It is a company almost unknown outside the City - but Bunzl is a company that touches the lives of millions of people every day.
Used a paper plate or serviette at a party lately?
Or used plastic cutlery there? The chances are it was supplied by Bunzl.
Perhaps you wore safety glasses, helmets or harnesses at work today? They may well have been supplied by Bunzl too.
Maybe you visited a doctor today. The mattress cover and gloves the doctor used, while examining you, could well have come from Bunzl.
And, popping into the shops to buy your evening meal on the way home, you may well have put your groceries in a paper bag made by Bunzl.
The packaging and labels on them may also have been supplied by the company.
You get the idea.
This is a business that supplies hundreds of millions of items used by millions of customers and businesses each year.
Despite being almost comically unsexy, though, Bunzl has been a real darling among investors.
Its activities, while sounding dull, have proved exceptionally reliable profit generators.
Its sales have grown at a compounded average of 10% a year for the last quarter of a century.
Those sales tend to be cash-generative and have supplied plenty of firepower for the company to expand through acquisition.
It spent more than £3.1bn acquiring more than 150 companies between 2004 and 2017, mainly family-owned businesses, usually ones it has spent years cultivating.
This healthy cash generation has also enabled Bunzl - founded in Bratislava, Slovakia, in 1854 by the haberdasher Moritz Bunzl - to dole out plenty of money to shareholders.
Its dividend has also grown by a compound average of 10% a year for the last 25 years.
Such has been this track record of reliability that today's trading update came as an unpleasant surprise to investors.
Bunzl, which derives 59% of its annual sales and 52% of its annual operating profits from the United States, warned that "the rate of underlying revenue growth has slowed" during the first three months of 2019.
Worse still, it added: "In particular, the company's business in North America has experienced slower underlying growth of approximately 1% as a result of slightly lower sales to customers in the grocery and retail sectors, principally due to the lack of both volume growth and product price inflation."
This rattled the share price which, since the beginning of March last year, had risen by 32% by Tuesday night's close.
Today, they fell by as much as 14% at one point, before rallying to finish down 237p at £23.14 - a decline of 9.3% - leaving the company with a stock market value of £8.62bn.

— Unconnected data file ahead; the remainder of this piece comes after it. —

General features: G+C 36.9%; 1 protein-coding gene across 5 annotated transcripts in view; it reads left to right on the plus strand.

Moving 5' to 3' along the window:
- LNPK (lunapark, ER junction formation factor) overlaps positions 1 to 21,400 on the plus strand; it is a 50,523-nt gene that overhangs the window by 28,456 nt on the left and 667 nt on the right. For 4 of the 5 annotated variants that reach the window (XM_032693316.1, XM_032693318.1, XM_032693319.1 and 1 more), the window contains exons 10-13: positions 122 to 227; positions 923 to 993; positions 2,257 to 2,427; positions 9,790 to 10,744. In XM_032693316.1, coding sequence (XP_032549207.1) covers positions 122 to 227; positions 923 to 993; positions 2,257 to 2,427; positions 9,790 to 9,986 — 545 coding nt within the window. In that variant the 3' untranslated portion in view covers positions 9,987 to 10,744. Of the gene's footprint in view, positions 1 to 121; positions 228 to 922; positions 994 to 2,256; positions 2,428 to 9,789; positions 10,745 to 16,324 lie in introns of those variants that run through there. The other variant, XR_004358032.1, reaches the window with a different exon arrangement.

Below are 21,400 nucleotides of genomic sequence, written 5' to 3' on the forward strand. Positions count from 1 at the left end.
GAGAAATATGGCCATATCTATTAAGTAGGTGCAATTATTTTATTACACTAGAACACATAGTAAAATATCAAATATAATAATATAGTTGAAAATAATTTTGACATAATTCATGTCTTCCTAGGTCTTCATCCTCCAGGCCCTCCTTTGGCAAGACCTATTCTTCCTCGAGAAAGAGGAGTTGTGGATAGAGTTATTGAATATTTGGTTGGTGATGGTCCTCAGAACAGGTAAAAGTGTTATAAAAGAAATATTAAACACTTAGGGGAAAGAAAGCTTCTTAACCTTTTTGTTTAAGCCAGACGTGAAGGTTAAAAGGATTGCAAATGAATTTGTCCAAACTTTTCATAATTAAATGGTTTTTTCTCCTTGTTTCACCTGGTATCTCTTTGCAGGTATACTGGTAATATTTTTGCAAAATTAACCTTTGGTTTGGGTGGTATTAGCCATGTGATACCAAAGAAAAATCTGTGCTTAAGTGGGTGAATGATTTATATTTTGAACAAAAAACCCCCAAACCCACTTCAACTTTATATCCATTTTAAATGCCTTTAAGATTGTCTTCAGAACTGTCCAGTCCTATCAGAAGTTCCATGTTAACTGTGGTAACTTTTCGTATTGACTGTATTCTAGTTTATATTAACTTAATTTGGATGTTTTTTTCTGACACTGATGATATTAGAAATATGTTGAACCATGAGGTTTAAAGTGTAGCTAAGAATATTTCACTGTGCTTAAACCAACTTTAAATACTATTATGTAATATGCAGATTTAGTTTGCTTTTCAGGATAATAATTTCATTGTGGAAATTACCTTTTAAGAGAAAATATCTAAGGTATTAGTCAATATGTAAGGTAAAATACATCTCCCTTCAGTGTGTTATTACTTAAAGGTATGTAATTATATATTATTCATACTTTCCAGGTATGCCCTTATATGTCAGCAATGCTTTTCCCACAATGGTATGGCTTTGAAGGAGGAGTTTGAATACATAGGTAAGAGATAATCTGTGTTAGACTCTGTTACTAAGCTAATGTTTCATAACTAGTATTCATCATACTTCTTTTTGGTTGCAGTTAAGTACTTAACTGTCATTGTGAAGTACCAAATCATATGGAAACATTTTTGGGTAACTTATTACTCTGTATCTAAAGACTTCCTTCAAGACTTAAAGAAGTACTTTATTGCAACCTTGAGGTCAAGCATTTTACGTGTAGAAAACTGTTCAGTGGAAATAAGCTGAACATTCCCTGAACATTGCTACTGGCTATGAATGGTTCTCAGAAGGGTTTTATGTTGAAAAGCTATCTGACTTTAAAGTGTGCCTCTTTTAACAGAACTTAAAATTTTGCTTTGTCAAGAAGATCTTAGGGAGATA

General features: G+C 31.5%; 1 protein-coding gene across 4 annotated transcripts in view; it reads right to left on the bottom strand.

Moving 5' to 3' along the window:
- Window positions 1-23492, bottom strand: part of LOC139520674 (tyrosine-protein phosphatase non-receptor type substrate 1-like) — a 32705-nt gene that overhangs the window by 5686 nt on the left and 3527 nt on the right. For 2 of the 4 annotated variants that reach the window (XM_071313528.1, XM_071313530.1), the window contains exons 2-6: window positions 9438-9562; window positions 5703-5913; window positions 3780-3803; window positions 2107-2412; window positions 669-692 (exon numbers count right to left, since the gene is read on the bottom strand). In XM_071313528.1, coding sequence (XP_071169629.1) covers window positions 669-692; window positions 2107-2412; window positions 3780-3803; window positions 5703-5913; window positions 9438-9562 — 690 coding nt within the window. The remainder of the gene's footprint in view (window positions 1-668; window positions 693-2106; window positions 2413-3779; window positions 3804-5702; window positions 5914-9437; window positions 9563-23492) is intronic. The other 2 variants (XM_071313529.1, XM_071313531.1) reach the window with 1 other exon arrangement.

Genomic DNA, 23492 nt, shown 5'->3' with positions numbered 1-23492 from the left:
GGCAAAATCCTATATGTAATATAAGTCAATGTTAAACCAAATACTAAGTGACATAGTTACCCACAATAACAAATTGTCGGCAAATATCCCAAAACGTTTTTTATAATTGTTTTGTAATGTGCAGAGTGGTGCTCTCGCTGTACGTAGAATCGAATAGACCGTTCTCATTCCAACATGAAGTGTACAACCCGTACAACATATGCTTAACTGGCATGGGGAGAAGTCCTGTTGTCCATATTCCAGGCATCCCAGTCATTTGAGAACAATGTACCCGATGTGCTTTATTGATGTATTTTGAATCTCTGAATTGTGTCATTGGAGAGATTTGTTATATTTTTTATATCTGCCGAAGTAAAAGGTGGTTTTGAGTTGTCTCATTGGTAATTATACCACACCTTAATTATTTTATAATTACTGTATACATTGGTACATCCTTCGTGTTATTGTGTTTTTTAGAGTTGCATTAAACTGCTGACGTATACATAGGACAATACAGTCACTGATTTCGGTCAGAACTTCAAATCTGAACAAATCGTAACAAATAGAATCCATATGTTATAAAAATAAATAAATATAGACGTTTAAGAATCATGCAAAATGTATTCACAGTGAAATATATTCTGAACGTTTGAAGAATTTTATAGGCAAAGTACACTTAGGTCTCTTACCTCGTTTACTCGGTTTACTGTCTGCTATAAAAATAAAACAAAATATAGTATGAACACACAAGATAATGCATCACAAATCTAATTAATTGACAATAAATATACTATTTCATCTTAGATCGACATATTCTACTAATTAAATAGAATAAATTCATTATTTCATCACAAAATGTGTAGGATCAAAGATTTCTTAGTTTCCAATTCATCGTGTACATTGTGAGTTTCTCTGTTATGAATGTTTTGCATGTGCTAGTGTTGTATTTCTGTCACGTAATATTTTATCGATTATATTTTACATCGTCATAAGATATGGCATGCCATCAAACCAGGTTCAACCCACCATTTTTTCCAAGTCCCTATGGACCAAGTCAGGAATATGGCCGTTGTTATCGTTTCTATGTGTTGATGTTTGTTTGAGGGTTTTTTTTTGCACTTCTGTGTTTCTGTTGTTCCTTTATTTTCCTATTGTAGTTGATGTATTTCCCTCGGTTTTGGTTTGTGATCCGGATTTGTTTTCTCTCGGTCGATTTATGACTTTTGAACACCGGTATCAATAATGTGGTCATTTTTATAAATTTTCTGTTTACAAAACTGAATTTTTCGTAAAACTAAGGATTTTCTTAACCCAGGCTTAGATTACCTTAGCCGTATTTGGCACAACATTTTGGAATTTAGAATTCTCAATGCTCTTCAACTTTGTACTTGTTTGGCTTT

The big question investors will now be asking is whether this means an end to a hitherto unblemished period of reliable growth.
Profits warnings, as the old City saying has it, tend to come in threes and so some will worry that there will be further hiccups identified by the company before it is safe to start buying the shares once again.
But those in the City paid to follow Bunzl's fortunes do not, as yet, appear too concerned.
Sylvia Barker, analyst at broker JP Morgan Cazenove, said: "The slowdown was not due to any contract losses and thus does not seem to be company specific."
Sam Dindol and Caroline de La Soujeole, at broker Stifel, added: "We had expected organic growth [across the entire company] to moderate from the prior year given the tough comparatives [with last year]…we continue to view Bunzl as a high quality defensive business well placed to continue its track record of compound growth, supported by its sector and geographic diversity."
And Robin Speakman, of Shore Capital, argued: "Following a strong recent share price performance, we are not fazed by the share price 'pull-back'."
Paul Checketts, analyst at Barclays, meanwhile, noted that the "highly rare" disappointing update from Bunzl could reflect the fact that "after a strong period of Bunzl winning new outsourcing work, this period has no new big wins."
Despite that, there does not appear to be any sign of Bunzl's successful recipe, of buying small family-owned businesses and welding them profitably into its existing businesses.
Today's statement was accompanied by news Bunzl - which floated on the stock market 62 years ago - had bought Coolpack, a Dutch distributor and supplier of specialist packaging to the supermarkets, pharmaceuticals and food sectors, a deal that looks in keeping with past deals.
So far, then, the market is giving Bunzl the benefit of the doubt.
Its City fan club seems confident that the company can continue to grow as the highly fragmented markets in which it operates continue to consolidate and its customers look to carry on outsourcing unglamorous activities.
It certainly seems too soon to be bringing back the unwanted sobriquet of 'Bungle' by which the company - one of whose main activities in those days was making cigarette filters - was briefly known in the 1980s by disgruntled investors.